January 24, 2018

Countries like Romania are currently struggling with offering palliative care to those who need it, with only 8% of those who need this type of care actually receiving it.

In response, Hospices of Hope make it a priority to explore new ways to bring palliative care to those in need, and alongside The Bristol Myers Squibb Foundation, the Ministry of Health and National Order for Registered Nurses, a Center of Excellence in palliative care has been developed at Hospice Casa Sperantei in Brasov.

Some of our most ground-breaking work sees Hospices of Hope working with Star Storage to explore and implement mobile tech in healthcare, demonstrating the many ways tech can be used in the home and hospital healthcare settings to great effect, as well as improving cost efficiency.

Rising healthcare costs

Healthcare costs are rising globally, and as we live in an aging population, palliative and home care is a huge expense. Projected net Medicare Spending in the USA is anticipated to grow by over $560 trillion in 10 years, with the estimated cost of homecare being the largest expense. In the context of an unlimited number of potential patients but fixed number of hospital beds, it is clear that new solutions are needed that decrease the costs per patient and make both home and hospital healthcare more efficient.

Cost saving healthcare technology

Developed countries like USA or Germany have already built high-quality support so that most palliative care is done at home. With the help of mobile technology, medical care for terminally ill patients can become even more efficient.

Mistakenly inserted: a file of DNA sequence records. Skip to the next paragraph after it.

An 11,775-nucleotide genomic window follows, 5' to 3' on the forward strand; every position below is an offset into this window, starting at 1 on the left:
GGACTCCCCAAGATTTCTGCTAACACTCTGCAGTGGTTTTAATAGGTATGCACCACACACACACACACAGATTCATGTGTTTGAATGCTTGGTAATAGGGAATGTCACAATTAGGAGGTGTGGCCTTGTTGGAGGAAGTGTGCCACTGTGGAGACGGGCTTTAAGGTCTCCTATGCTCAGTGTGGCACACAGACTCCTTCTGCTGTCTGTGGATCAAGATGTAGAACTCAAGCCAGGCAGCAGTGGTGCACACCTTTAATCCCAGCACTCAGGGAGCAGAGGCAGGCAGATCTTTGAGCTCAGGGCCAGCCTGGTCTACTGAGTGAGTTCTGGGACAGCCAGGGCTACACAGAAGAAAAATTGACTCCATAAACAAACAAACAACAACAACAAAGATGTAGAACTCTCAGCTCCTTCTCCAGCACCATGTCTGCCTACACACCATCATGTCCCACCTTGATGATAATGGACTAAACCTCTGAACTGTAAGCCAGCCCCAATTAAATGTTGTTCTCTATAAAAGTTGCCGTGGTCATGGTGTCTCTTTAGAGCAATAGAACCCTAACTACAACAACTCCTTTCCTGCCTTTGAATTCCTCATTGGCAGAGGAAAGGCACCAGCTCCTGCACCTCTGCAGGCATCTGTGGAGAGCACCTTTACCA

Technology has the potential to bring palliative care to more people that need it, saving costs whilst remaining effective. For example, HoloLens and other wearable technology, allows video calling with a difference, where the receiver can see the environment around you instead of just your face. It could allow healthcare professionals to connect to those needing care, offering help or advice to the patient whilst they remain at home. Using this type of communication and interactivity helps to avoid and anticipate crisis situations that usually end up with the patient being rushed to the ER or to the wrong hospital ward, and can lead to saving the state budget a lot of funds. Mobile technology provides a way to better and more efficiently use expensive and rare resources such as nurses and doctors, avoiding unnecessary hospital visits but still making sure patients are safe in their homes.

Long Term Investments for a Better Quality of Care

Various studies have shown how Virtual Reality (VR) technology can also significantly help with pain management and the emotional well-being of those receiving end of life care. The distraction from pain and an escape into another world that VR can offer patients, from the confines of their own home or hospital bed, can both enhance the lives of patients and also cut costs on painkillers and other medications, even helping to get patients out of the hospital sooner.

Technology has the potential to empower palliative care patients and their families, save on hospital stays and the expense of in-person nurse and doctor care, as well as providing effective relief and an alternative to expensive and potentially harmful medication.


Find out more about our work.

*Source of featured image here.